Ysanne Holt – University of Northumbria | northernperipheries.wordpress.com
Angela McClanahan – University of Edinburgh | northernperipheries.wordpress.com
Neil Mulholland – University of Edinburgh | www.neilmulholland.co.uk
Louise Thody – University of Edinburgh | www.eca.ed.ac.uk/eca-home/louise-thody
Stephen Hurrell – Artist, Glasgow | www.hurrelvisualarts.com
“The term charrette, meaning cart in French, and its prominence in design education is rooted in the L’E ́ cole des Beau Arts where students’ projects were collected and placed in a cart en route to final review (Sanoff, 2000). In today’s studios, the term charrette is associated with developing a creative design solution, often in an intensive participatory or group format, within a shortened period ranging from one day to two weeks.” – Jason B. Walker and Michael W. Seymour Utilizing the Design Charrette for Teaching Sustainability.
Structure and Format
The charrette will be hosted at Timespan, Helmsdale. There is no limit to the number of participants and no need to prepare for the charrette. It will consist of a morning and afternoon session.
10:00-10:30 ////// Arrival
10:30 ////// Presentations: Angela & Ysanne will give presentations on the Northern Peripheries Network and their research on Northern cultures.
11:00 ////// Group Work 1
We will start the first of two break out sessions. Groups of participants will discuss the parameters of what we consider, today, to be “The North” or “Northern”. We ask the groups to list their ideas in relation to the following three criteria:
Positive how and why is the north presented as a positive attribute, what are its strengths?
Negative how and why is the north regarded pejoratively?
Conditions what conditions are required to enable ‘northern-ness’?
11:45 ////// Feedback 1
Through feedback and discussion, we will attempt to generate a consensus around the group regarding the positive, negative aspects of the north and the conditions that make northernness possible.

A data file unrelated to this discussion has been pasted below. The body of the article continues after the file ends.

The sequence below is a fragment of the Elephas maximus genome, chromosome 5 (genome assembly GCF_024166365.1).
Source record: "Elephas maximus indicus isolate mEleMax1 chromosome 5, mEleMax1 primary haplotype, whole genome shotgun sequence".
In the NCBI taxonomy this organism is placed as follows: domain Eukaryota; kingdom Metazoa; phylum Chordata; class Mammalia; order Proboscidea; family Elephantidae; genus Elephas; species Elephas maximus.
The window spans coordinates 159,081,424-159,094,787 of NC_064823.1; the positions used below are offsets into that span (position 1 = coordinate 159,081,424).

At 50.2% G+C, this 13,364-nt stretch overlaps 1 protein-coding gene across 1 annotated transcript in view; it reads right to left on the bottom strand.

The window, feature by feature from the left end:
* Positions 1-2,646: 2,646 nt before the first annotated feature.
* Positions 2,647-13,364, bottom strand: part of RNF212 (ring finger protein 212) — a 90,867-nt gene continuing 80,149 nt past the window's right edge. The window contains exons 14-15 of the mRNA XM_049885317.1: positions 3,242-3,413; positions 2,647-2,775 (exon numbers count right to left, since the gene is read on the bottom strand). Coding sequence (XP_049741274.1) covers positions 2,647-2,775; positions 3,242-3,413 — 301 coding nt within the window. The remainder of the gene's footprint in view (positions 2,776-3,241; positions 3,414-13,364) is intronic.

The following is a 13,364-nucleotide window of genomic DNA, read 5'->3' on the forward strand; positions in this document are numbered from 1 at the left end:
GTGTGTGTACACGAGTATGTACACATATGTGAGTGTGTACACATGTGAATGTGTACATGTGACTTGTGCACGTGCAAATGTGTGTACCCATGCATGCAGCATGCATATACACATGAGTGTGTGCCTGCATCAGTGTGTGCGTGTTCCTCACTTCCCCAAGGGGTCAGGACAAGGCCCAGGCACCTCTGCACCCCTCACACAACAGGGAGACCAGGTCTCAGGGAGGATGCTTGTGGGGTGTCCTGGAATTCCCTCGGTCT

12:30 ////// BREAK
1:00 ////// BREAK Presentations: Louise & Stephen will give presentations on their research.
1:30 ////// Group Work 2
After the second set of presentations we will reconvene the second of two break out sessions. Taking our conditions of northernness as a base for discussion – the groups will discuss their views on future norths. What is probable?
Groups of participants will discuss the parameters of what we consider, today, to be “The North” or “Northern”. We ask the groups to list their ideas in relation to the following three criteria:
Possible – What sort of north is possible in the future (good and bad)?
Preferable – What would be the preferable future for the north? How could this be implemented?
Probable – if Conditions remain as they are now, what is the most probable future for the north?
2:30 ////// Feedback 2
Each group will, in turn, tell the charrette the story of their future norths. Start by discussing your possibilities, then move on to what’s preferable before discussing what is probable.
Each group will get feedback from the charrette as a whole regarding their future narrative.
We will conclude by voting for the future north preferred by the charrette as a whole.
3:30 ////// FIN: We expect the charrette to end by 3:30pm
Future Norths is supported by Timespan, the AHRC Northern Peripheries Group and the Masters of Contemporary Art, School of Art, The University of Edinburgh.